Mumbai Diaries 26/11 Review
Mumbai Diaries 26/11 is a Hindi-language medical drama television series on Amazon Prime Video. Together with Nikhil Gonsalves, Nikkhil Advani conceived and helmed the television series.
The series was filmed at places such as Chhatrapati Shivaji Terminus, Gateway of India, and Leopold Café, which was involved in the 2008 Mumbai attacks.
The show examines the difficulties encountered by the hospital's medical staff and other first responders in Mumbai as they attempt to manage a crisis of enormous proportions.
The people repairing things are the most damaged in this fight to save lives and heal others. Mumbai Diaries 26/11's first season premiered on September 9, 2021, to universal praise from reviewers and viewers. It received a second season's renewal.
Cast and Crew
Sanyukta Chawla Sheikh
Number of Seasons:
Number of Episodes:
The Plot of the Series
"Diagnosis" was the title of the first episode of the series. In this episode, new residents Diya, Sujata, and Ahaan arrive at Bombay General Hospital. They have teamed up with Dr. Kaushik Oberoi. Oberoi is a skilled and dedicated trauma surgeon who has previously run afoul of Chief Medical Officer Dr. Madhusudan Subramania for treating his patients excessively.
Chitra Das, the social services director at the hospital and a former medical graduate with a troubling history, is another committed worker who goes above and beyond for her patients.
We learn that the mentor of the three new residents, Dr. Kaushik, is about to leave for another hospital to keep his marriage to Ananya together. As the hospital staff considers this information, eleven young men ruthlessly seize control of Mumbai. The inhabitants see the scope of what is to come as more bodies arrive.
The second episode of the series was titled "Complications." This episode demonstrates how everyone starts to worry about the safety of their loved ones as the situation in the city worsens, especially Kaushik and Diya. Kaushik's wife, Ananya, organizes events for Diya's father at the Palace Hotel, where she works. The concurrent attacks at the Palace Hotel are also discussed in the storyline, and Ananya and Dr. Parekh's parents are stuck there.
The hospital staff begins working despite a serious lack of medical supplies and beds as badly injured casualties pour in. Along with police officers and members of the city's anti-terrorist team, citizens are also injured. Ahaan encounters a challenging scenario and finds it difficult to handle. The director of social services, Chitra, is concerned for Paramjeet, a long-time sufferer.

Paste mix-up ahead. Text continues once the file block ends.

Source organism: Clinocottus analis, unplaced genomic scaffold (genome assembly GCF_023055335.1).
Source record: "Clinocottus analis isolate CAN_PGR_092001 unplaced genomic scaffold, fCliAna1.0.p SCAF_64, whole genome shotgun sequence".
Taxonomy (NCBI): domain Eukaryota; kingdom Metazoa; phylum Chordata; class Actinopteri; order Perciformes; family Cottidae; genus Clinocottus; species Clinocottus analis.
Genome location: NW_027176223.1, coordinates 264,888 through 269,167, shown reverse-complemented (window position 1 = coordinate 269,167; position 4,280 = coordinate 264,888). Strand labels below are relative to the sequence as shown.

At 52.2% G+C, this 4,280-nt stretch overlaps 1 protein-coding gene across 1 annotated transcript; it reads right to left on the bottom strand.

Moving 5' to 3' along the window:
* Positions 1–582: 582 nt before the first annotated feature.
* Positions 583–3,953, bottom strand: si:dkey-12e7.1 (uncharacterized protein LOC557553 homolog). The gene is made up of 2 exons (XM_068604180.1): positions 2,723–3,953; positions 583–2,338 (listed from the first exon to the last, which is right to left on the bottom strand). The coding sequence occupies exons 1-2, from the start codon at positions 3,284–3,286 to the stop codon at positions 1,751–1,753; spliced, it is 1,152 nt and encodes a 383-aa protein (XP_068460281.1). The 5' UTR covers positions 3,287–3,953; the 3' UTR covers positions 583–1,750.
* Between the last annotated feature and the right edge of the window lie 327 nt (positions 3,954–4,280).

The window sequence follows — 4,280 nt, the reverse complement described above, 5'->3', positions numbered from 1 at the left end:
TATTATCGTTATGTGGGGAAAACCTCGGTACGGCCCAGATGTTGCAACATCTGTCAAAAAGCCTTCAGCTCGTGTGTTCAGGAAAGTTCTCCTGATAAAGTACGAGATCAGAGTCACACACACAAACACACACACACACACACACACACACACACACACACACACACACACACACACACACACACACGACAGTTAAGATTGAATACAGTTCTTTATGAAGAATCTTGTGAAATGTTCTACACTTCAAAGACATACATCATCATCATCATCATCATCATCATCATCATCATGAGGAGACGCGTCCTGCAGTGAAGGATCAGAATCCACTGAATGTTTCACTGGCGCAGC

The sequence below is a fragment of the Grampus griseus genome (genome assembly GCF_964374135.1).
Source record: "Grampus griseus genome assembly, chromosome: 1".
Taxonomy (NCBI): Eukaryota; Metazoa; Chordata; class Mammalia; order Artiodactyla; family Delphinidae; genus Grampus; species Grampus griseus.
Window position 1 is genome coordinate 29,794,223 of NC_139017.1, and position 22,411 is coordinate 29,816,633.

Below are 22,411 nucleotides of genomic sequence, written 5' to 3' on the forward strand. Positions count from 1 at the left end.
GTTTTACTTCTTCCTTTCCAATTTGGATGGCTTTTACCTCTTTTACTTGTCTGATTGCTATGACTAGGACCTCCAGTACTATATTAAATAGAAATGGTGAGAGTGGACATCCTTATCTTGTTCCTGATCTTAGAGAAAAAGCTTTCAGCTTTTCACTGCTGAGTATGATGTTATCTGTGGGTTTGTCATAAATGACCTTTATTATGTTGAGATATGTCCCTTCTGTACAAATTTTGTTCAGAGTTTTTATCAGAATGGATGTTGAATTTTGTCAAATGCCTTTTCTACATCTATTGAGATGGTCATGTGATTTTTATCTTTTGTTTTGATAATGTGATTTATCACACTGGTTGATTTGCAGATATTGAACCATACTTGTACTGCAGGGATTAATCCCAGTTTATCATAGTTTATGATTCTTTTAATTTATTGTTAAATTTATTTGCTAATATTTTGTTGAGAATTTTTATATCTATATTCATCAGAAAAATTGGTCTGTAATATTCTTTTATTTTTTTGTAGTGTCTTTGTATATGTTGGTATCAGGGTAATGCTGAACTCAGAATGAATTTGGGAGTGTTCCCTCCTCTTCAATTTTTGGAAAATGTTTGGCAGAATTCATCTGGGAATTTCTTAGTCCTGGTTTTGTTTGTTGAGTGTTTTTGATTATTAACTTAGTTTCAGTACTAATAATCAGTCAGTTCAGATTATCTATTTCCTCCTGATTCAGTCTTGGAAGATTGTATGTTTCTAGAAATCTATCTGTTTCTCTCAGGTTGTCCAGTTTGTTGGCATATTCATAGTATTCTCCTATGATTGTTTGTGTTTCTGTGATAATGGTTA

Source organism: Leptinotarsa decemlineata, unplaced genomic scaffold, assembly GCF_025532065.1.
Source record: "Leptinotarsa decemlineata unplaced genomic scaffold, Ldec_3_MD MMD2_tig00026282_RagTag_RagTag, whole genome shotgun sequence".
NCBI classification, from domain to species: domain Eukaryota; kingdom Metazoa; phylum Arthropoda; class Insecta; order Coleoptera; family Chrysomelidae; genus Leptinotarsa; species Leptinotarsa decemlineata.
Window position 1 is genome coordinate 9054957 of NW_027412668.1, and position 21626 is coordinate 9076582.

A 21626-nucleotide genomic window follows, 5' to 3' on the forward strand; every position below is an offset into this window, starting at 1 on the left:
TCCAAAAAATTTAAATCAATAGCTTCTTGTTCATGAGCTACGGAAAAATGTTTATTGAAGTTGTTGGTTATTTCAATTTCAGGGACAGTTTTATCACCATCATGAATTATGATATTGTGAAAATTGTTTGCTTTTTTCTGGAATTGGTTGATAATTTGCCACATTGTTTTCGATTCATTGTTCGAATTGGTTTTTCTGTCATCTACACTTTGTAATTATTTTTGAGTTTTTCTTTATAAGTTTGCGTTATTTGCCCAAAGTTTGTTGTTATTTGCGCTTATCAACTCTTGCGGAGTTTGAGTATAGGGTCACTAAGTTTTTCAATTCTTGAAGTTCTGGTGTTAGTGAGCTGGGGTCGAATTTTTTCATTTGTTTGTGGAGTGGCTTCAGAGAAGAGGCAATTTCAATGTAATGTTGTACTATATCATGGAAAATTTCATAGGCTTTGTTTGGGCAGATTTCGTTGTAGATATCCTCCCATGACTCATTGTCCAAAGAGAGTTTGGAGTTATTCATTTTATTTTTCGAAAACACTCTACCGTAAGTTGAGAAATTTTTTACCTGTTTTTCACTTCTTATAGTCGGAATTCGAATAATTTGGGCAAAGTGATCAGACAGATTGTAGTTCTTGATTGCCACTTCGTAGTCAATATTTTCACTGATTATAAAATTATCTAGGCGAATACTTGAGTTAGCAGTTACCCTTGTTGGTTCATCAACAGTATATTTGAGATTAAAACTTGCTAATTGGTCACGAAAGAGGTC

The film's third episode is named "Malignant." In this episode, we see that while everyone is worried about their safety and the safety of their loved ones, Mansi Hirani, a TV reporter who is among the media professionals hovering at the scene, is desperate to get breaking news even if it means using dishonest methods or risking her life.
The show highlights how the live media coverage of the bombings greatly aided the terrorists through Mansi's persona. Kaushik and Diya are both concerned about their families at the same time. Mayank has been brought in wounded. He is cared for by Sujata. Two terrorists and top cops, Kelkar and Savarkar, are seriously wounded. Kaushik works to protect them.
"Anatomy" is the title of the fourth episode in the series. Ahaan confides with Chitra about his history in this episode. Besides this, Ananya finds it difficult to control the terrified visitors while putting herself in danger. Mansi arrives at the hospital to get her breaking news. Samarth declines to assist her. Just in time, Chitra can diagnose Paramjeet.
Mansi finds herself going the extra mile for her tale in the fifth episode, "Side Effects." Kaushik contends with the repercussions of failing to save ATS director Kelkar. Ananya begins her small-group evacuation of the visitors. As important information begins to slip out, Subramaniam and Tawde deal with the breach in the hospital. Vasu believes he knows the offender but finds it difficult to tell anyone. A bad turn occurs in the evening.
The sixth episode is titled "Relapse." As the gunfire and devastation approach BGH, chaos breaks out within the hospital, as shown in this episode. Tawde and his group make an effort to contain it. Chitra and Mrs. Cherian assist Subramaniam and Kaushik as they remove patients after realizing they are alone. The hospital staff is furious with Mansi for her careless journalism.
The seventh episode is titled "Remission". As the terrorists reassemble inside a ward, we see that the hospital is still under siege. Finally, assistance shows up as Tawde prepares to eliminate the terrorists. Kaushik and his group are faced with a sudden operation involving one of their own. Chitra must confront her anxieties. To remove the remaining guests, Ananya returns to the hotel.
The siege ends after a horrific night, as seen in the last episode, "Recovery." We applaud the bravery of Kaushik and the team. Ananya and the NSG successfully evacuate the guests despite the terrorists' best attempts. Mansi is aware of the potential damage she may have brought about. After the terrifying three days of the assaults, Mumbai picks up the pieces and continues. At BGH, life continues.
Based on Critics
It's become popular to describe actual terror attacks in the style of a suspenseful novel. In contrast to earlier depictions of the 26/11 Mumbai terror attacks, the program by filmmakers Nikkhil Advani and Nikhil Gonsalves places the action in a government hospital with few resources but plenty of talent and the human spirit.
The setting is conducive to a dramatic, bloody account of the mind-numbing night and a more humanistic, logical, and sympathetic assessment of the crises that resulted in the deaths of 174 people (including nine assailants). Advani and his cast and crew don't disappoint and meticulously negotiate 60+ hours of horror to stitch together an eight-episode series that is, for the most part, fascinating.